I am the type of person who likes to be prepared. In the pre-Covid era, when I went somewhere new, I liked to do my research: I checked out the website, looked at venue photos, found videos of the place, looked it up on maps and scrolled through street view. I found it calming to know what to expect in new situations.
What is Video Modeling
A video model is a type of prompt that can be used when an instruction is given to a learner. For a refresher on what video modeling is check out our previous post. Video modeling is a great tool that can be used to support teaching many skills, such as self-help skills (e.g., brushing teeth, getting dressed), school readiness skills (e.g., raising hand in class, lining up), and social skills (e.g., conversation, play routines).
Types of Video Models
There are many ways to use video modeling and teaching social and conversation skills is one of them! Although watching a video of a social interaction will not suffice for teaching social skills, it is a great tool to use as part of the program.
You can use resources like Model Me Kids or Everyday Speech that have great video modeling resources available. These can be used in conjunction with role play, discussion, practice, and feedback on the skill being taught.
Download our FREE Everyday Speech Program and Data Sheet,
plus go to our Using Video Modeling to Teach Skills post to download our Model Me Kids Data Sheet
The video model can be from a resource online (Model Me Kids, Everyday Speech, or videos on YouTube) that showcase unknown individuals in generalized situations. A video model can also be home made and feature familiar people such as family members and friends, instructor therapists, preferred characters or role models, or the learner themselves!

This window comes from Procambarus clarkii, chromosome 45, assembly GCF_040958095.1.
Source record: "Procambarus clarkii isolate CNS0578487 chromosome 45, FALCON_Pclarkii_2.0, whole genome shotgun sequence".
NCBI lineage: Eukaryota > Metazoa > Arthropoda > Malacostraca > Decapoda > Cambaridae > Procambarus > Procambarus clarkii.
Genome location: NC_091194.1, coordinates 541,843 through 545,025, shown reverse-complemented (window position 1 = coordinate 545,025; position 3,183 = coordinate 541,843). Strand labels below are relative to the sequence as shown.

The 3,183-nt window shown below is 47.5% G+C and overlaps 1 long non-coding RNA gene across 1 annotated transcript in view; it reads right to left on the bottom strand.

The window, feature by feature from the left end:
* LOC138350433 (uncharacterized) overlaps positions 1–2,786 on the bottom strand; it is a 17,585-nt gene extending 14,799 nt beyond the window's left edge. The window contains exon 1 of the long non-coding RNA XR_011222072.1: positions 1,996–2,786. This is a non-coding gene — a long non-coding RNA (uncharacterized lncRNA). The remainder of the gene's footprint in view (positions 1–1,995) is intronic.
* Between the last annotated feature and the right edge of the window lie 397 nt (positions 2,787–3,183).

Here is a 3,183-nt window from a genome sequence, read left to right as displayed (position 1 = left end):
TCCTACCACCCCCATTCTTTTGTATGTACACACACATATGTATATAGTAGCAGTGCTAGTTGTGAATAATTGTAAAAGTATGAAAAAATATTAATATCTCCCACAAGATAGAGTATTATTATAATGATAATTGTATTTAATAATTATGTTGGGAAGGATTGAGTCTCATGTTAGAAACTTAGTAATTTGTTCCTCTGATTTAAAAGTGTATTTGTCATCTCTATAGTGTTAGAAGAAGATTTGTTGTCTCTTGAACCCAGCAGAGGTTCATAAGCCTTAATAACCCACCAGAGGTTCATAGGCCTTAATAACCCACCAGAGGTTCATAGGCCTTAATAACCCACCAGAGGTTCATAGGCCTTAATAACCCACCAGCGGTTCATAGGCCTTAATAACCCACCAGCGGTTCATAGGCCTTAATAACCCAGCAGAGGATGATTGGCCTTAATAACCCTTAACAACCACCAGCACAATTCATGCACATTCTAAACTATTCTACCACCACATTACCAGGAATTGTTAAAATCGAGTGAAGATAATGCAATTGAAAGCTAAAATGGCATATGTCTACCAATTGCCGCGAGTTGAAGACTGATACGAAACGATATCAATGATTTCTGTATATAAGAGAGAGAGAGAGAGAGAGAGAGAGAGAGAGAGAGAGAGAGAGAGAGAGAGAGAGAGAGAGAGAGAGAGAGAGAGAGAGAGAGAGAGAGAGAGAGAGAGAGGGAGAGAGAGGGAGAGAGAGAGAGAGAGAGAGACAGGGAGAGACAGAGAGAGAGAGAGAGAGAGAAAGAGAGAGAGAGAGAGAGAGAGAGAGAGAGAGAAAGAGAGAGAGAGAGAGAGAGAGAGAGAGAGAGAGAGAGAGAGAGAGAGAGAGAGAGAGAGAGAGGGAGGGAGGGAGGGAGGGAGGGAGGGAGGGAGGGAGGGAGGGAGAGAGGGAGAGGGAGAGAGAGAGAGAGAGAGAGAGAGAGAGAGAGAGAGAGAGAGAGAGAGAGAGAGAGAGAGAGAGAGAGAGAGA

There are pros and cons to each video modeling source:
|Pro: You do not need to spend time reinventing the wheel; materials and resources are provided||Con: Not individualized to the learner, situation, or environment|
|Home Made Resource|
|Pro: Individualized to the learner, situation, or environment||Con: Can take more time to create; may require multiple takes/editing; does not come with additional resource material|
If you choose to make your own video model featuring the learner, you can edit the video in short snippets to capture the strengths of the learner to focus on the skills you want to see more of in the future. For example, if it is a conversation between two people you can edit out any prompts or errors, so the learner can see a full social interaction starring themselves!
How to Use Video Modeling to Teach Social Skills
One method to incorporating video modeling into social skills learning would be to identify skill areas that need strengthening. Does the learner tell peers “I hope you lose” when playing board games, scream when play does not go their way, not respond when a peer asks for help, or become aggressive when someone is playing with a preferred item?
When you can identify an area that needs to be strengthened, you can watch a video model of a successful social interaction. When the video is over, it is a good time to role play and practice what happened – do this more than once!
Talk about what was successful in the interaction, how the characters felt, and what we can do in a similar situation. Then practice again using different items, environments, and people.
If a learner comments negatively to peers and engages in tantrum-behaviour when they lose a board game, you can watch a video model on losing.
Practice being both the winner and the loser, using different types of games, and with multiple people (instructor, peers, siblings, etc.).
During practice, you can talk about how you feel when someone comments negatively versus positively, have visuals (or other prompts) for appropriate comments to make, and provide lots of praise and reinforcement for working on such a tough social skill.